Currently under development for commercial rollout as a nasal spray, nalmefene is an opioid antagonist that works similarly to naloxone but clings to opioid receptors more tightly, for much longer. It was relatively unheard of before Opiant Pharmaceuticals pitched it as the answer to a 2017 National Institutes of Health call for “stronger, longer-acting formulations of antagonists” to combat the rise in fatal overdose. The resulting product will be around five times more potent than Narcan.
Naloxone revival can be a brutal experience. It throws the recipient into an abrupt whiplash from being high to being in withdrawal—bringing nausea, vomiting, pain, chills, sweats and diarrhea. In the hands of a skilled administrator, intramuscular naloxone can minimize this suffering because it can be dosed slowly and conservatively.
But gradual titration isn’t possible with nasal sprays—like Narcan, Kloxxado and the forthcoming namalfene product—because the plunger delivers the entire dose in one push. This can make it easier for people without medical training to administer, and an easily taught intervention is usually for good public health. Except when outsized dosing comes into play.
It’s not just that naloxone doses of 8 mg or higher are unnecessary—they may be actively harmful.
It’s not just that naloxone doses of 8 mg or higher are unnecessary—they may be actively harmful. For opioid-tolerant users, waking up to agonizing pain can prompt the understandable desire to make it stop. The quickest way to do this would logically seem to be consuming an opioid.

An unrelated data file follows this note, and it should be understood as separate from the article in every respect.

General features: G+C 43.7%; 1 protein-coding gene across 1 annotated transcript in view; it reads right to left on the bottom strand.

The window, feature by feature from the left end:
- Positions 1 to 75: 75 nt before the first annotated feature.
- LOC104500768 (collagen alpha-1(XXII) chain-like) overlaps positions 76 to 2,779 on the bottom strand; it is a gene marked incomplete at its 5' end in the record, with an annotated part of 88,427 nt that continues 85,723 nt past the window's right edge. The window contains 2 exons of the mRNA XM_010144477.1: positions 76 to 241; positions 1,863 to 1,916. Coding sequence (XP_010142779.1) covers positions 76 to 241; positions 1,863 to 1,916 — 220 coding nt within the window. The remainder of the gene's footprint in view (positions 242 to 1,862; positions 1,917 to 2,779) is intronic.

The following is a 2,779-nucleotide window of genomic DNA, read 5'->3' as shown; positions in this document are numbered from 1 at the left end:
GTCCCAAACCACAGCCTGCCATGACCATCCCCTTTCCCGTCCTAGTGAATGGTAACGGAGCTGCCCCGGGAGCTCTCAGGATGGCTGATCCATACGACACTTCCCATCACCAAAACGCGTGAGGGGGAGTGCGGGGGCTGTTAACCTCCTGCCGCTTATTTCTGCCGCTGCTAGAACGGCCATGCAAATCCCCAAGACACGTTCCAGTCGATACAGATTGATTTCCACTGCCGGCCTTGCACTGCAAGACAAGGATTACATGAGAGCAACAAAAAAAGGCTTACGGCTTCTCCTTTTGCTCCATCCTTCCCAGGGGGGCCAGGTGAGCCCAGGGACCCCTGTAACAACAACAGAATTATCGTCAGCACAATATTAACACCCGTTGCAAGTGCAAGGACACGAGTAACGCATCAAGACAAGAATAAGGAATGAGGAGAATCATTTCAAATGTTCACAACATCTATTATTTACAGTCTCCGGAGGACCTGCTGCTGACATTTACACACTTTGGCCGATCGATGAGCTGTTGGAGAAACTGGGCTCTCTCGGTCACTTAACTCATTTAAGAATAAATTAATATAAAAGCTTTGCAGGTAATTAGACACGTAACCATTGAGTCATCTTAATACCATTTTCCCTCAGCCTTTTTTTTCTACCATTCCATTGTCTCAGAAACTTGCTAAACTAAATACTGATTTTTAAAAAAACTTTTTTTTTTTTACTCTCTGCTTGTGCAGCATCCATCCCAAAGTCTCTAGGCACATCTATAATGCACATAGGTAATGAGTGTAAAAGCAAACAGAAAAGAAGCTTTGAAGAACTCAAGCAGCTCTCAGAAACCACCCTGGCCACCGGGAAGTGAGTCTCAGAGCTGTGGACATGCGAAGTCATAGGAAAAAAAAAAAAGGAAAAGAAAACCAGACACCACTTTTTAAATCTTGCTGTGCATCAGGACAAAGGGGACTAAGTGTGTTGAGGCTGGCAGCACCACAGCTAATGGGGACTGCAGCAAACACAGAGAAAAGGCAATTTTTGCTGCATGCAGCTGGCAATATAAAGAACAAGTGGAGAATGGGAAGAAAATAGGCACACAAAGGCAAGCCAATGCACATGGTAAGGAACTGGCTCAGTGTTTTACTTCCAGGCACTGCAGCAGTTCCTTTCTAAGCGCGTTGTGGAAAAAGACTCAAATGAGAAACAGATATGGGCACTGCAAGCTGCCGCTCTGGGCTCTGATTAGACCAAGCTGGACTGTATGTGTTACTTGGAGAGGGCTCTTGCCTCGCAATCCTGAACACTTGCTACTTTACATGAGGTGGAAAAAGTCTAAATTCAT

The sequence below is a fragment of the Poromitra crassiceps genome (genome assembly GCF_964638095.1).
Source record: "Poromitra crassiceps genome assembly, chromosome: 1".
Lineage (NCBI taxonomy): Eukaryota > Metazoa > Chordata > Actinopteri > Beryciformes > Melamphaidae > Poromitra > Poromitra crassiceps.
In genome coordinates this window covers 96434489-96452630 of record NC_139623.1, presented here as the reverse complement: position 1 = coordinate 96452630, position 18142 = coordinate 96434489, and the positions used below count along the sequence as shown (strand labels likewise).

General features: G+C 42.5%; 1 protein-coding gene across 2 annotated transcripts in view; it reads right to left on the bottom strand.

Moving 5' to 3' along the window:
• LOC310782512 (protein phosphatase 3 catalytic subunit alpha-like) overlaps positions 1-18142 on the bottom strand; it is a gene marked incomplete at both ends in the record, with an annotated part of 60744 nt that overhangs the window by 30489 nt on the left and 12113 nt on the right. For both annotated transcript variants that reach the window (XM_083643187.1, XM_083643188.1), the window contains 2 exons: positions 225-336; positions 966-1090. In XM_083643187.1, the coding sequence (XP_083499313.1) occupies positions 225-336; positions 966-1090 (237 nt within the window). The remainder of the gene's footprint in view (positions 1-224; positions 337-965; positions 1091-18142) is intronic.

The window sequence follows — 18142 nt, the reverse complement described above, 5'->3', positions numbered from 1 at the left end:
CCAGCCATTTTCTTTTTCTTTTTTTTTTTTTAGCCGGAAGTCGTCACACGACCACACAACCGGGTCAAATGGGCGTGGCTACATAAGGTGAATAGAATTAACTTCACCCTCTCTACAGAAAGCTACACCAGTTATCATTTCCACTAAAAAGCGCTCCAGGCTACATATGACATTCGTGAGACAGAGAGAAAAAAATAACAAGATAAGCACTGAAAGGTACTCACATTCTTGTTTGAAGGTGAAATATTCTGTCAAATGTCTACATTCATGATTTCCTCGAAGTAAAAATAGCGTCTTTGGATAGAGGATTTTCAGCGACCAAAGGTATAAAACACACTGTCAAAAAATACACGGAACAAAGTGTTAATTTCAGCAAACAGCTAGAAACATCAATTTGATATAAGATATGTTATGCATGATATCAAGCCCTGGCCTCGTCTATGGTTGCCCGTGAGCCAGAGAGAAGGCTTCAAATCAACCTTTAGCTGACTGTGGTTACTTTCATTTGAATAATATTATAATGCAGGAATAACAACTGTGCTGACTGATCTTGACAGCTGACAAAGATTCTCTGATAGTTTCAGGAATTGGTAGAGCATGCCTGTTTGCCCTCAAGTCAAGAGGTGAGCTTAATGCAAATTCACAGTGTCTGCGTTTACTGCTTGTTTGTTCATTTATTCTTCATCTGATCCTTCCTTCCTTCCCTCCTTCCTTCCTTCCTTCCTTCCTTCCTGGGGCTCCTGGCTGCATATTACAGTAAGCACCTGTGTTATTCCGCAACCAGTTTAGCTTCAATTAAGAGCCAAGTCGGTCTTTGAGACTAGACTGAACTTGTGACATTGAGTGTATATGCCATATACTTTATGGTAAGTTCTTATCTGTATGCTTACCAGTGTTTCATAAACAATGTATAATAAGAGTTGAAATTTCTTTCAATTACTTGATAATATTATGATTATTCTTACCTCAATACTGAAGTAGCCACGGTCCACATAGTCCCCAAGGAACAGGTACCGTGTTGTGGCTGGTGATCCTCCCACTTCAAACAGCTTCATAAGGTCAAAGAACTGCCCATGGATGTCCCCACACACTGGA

Often what’s at hand will be the same batch that led to overdose only moments before. And because the naloxone will still be active in the brain for several hours, any opioids used in that time won’t bring the expected relief—pushing some people to use even greater amounts, out of desperation. So on top of the positive punishment effect training people to associate naloxone with misery, ultra-potent opioid antagonists could be poised to increase fatal overdose.
There are ways we can reduce this harm; take the handful of EMS programs that offer post-naloxone buprenorphine to ease withdrawal. But it’s much more common for health care providers to treat people who use state-banned drugs with hostility, contempt and lack of empathy. If we embrace ultra-potent opioid antagonists, we send yet another signal to drug users that their suffering is incidental, as is whatever happens to them after we pack up and leave.
It’s not hard to imagine Kloxxado and the nalmefene product enjoying a warm welcome from law enforcement. Bureaucrats, too, may appreciate these products as an easy out when speaking about the overdose crisis; they can assure the public that they’re funding the strongest possible interventions. But comfort of police officers and public officials is immaterial to this crisis. We must consider the risk of ultra-potent opioid antagonists functioning as positive punishment—teaching the people at highest risk of overdose that overdose antidotes are simply not worth the misery.
Before reaching over Narcan for Kloxxado, or Kloxxado for nalmefene, talk to the populations who are going to be on the receiving end. They can tell you that in most cases, no good will come from use of these products. Tread cautiously.
The author would like to thank Dr. Lucas Hill at The University of Texas at Austin College of Pharmacy for his feedback and guidance in developing this piece.